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About this book

Alice Walker, Pulitzer Prize-winning author of 'The Color Purple', is one of America's major and most prolific writers. She is also among its most controversial. How has Walker's work developed over the last forty years? Why has it often provoked extreme reactions? Does Walker's cultural, political and spiritual activism enhance or distort her fiction? Where does she belong in the evolving tradition of African American literature?

'Alice Walker, second edition':
* examines the full range of Walker's prose writings: her novels, short stories, essays, activist writings, speeches and memoirs
* has been thoroughly revised in the light of the latest scholarship and critical developments
* brings coverage of Walker's work right up to date with a new chapter on 'Now is the Time to Open Your Heart' (2004), and discussion of her recent non-fictional writing, including 'Overcoming Speechlessness' (2010)
* traces Walker's lineage back to nineteenth-century visionary black women preachers and activists
* assesses Walkers prose oeuvre both in terms of its literary and its activist merits and shortcomings.

Ideal for students and scholars alike, this established text remains an essential guide to the work of a key US author as it explains her unique place in contemporary American letters.

Table of Contents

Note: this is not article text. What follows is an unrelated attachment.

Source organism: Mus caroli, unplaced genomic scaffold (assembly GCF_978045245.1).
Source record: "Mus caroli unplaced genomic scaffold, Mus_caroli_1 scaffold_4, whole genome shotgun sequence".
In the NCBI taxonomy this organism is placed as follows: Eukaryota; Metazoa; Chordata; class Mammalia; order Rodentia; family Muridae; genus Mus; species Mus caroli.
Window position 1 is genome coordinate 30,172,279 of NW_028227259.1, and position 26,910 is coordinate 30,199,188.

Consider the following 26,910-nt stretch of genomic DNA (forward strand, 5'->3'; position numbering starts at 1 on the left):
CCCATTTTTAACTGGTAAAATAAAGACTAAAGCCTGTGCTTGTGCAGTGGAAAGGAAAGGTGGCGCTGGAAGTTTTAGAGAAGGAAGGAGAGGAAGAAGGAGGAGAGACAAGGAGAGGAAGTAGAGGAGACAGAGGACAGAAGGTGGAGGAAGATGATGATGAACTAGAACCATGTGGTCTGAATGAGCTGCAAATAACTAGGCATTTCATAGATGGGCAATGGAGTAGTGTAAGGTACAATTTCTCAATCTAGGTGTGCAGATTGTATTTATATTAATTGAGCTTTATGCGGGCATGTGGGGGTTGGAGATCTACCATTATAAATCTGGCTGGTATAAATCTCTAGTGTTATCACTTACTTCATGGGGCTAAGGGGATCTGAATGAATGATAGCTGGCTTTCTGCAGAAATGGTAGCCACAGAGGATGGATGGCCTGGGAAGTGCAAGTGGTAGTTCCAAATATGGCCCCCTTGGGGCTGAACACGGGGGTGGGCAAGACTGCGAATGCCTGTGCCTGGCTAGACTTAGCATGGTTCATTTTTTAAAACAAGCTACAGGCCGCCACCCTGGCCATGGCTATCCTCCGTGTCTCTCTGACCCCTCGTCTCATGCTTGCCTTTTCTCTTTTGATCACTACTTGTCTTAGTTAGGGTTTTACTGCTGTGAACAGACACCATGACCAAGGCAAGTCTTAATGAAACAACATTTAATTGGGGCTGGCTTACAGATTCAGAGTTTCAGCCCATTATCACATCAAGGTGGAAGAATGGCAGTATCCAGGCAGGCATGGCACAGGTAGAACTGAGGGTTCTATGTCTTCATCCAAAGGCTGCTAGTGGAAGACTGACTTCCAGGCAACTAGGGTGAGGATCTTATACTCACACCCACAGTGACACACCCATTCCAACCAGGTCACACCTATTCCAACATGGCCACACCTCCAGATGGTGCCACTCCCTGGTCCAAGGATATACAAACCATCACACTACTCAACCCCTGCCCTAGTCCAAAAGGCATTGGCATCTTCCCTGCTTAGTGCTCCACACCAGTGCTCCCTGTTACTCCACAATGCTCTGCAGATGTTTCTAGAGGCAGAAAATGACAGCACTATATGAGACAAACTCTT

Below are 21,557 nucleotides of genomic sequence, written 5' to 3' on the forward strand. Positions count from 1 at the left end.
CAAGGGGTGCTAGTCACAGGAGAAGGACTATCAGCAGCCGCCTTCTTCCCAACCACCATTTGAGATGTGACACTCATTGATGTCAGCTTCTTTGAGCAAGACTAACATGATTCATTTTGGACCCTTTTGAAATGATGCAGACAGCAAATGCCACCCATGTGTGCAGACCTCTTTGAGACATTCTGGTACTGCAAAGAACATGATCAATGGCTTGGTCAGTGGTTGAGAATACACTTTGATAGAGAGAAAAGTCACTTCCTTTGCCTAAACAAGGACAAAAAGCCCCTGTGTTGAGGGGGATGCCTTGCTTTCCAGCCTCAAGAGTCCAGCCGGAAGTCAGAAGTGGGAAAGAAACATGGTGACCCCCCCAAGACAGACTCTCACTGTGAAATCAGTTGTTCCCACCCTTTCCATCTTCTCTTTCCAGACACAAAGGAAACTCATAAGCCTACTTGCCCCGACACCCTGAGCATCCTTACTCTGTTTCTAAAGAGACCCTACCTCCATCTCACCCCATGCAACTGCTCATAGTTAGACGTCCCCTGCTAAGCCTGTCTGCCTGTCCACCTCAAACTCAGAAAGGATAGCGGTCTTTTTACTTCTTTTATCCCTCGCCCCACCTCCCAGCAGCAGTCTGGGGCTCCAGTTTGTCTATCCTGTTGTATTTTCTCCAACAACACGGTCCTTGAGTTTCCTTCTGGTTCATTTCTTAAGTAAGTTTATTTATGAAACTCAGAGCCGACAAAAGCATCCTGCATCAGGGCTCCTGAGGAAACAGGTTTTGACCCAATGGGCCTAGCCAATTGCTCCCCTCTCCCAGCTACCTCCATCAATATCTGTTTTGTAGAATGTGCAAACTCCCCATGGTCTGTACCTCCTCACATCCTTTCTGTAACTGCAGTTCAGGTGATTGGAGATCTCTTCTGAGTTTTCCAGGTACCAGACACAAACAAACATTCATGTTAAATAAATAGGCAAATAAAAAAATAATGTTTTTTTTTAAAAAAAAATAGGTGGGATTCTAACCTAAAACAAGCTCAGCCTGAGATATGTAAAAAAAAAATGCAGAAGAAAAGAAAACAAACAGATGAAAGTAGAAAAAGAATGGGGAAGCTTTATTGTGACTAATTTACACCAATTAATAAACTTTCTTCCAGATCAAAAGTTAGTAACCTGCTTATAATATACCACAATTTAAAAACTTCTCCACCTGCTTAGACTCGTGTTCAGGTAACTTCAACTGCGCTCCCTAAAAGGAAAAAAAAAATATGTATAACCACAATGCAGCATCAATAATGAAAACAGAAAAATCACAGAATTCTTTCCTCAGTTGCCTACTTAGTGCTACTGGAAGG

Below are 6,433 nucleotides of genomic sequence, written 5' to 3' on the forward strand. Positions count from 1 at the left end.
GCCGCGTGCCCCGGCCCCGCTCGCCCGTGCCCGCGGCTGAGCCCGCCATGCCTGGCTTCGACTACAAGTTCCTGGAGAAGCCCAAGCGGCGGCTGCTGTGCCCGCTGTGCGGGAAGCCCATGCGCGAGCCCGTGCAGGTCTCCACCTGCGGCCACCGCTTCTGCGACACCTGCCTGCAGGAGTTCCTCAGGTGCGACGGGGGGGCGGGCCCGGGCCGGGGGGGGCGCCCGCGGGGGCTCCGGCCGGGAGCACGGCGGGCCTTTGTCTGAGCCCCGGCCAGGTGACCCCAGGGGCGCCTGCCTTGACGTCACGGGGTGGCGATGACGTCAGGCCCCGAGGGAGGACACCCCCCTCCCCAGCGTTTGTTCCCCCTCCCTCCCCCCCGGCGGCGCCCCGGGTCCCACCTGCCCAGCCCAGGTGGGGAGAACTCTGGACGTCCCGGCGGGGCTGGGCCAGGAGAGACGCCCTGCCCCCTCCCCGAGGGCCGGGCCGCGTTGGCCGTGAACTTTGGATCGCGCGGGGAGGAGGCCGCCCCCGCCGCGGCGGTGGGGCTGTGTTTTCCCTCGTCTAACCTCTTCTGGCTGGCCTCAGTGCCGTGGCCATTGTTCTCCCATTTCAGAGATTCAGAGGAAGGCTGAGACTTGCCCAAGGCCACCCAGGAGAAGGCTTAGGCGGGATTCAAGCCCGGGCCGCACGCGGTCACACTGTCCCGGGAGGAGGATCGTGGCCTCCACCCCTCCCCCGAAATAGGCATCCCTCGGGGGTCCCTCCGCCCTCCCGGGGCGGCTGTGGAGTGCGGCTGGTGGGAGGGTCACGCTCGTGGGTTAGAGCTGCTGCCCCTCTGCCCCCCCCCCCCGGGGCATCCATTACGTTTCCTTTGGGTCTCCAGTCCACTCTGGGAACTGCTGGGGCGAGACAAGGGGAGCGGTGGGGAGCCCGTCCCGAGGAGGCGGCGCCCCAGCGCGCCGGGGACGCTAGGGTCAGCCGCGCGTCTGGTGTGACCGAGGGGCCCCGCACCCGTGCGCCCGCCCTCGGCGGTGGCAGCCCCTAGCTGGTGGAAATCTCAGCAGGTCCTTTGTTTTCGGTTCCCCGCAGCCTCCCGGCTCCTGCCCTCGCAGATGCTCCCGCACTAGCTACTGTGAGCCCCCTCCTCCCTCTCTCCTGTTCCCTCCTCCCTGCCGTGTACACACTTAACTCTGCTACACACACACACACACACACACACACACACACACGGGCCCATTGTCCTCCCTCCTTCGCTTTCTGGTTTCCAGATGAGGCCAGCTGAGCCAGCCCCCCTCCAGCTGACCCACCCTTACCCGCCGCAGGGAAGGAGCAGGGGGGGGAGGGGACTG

1. Alice Walker’s Life and Work: An Introduction

Abstract
You ask about ‘preoccupations’. I am preoccupied with the spiritual survival, the survival whole of my people. But beyond that, I am committed to exploring the oppressions, the insanities, the loyalties, and the triumphs of black women. … For me, black women are the most fascinating creations in the world.1
Maria Lauret

2. The Third Life of Grange Copeland (1970)

Abstract
It is always tempting to read an established writer’s first novel either as the founding text of a coherent oeuvre, or as a youthful experiment in which the older writer’s powers can perhaps be glimpsed, but are not as yet fully realised. By 1970, when her first novel The Third Life of Grange Copeland came out, Alice Walker was twenty-six years old and already a published poet and short story writer.1 Her first reviewers therefore were able to read the novel on its — and their — own terms, unhindered by the benefit of hindsight, but also unprejudiced by the writer’s youth and gender.2 Some forty years later it is not so easy to read The Third Life of Grange Copeland in this fresh and open-minded way. This is partly because of its apparently radical difference in form from such later works as The Color Purple or Possessing the Secret of Joy, but in part it is also because Walker’s critique of African American gender relations is now so familiar that its erstwhile novelty and daring are easily obscured by the mists of time. Yet it is useful to remind ourselves of ‘the risks that many African American women writers took during the period of black nationalism’, especially ‘when writing about intimate violence’, in Amanda Davis’ words.3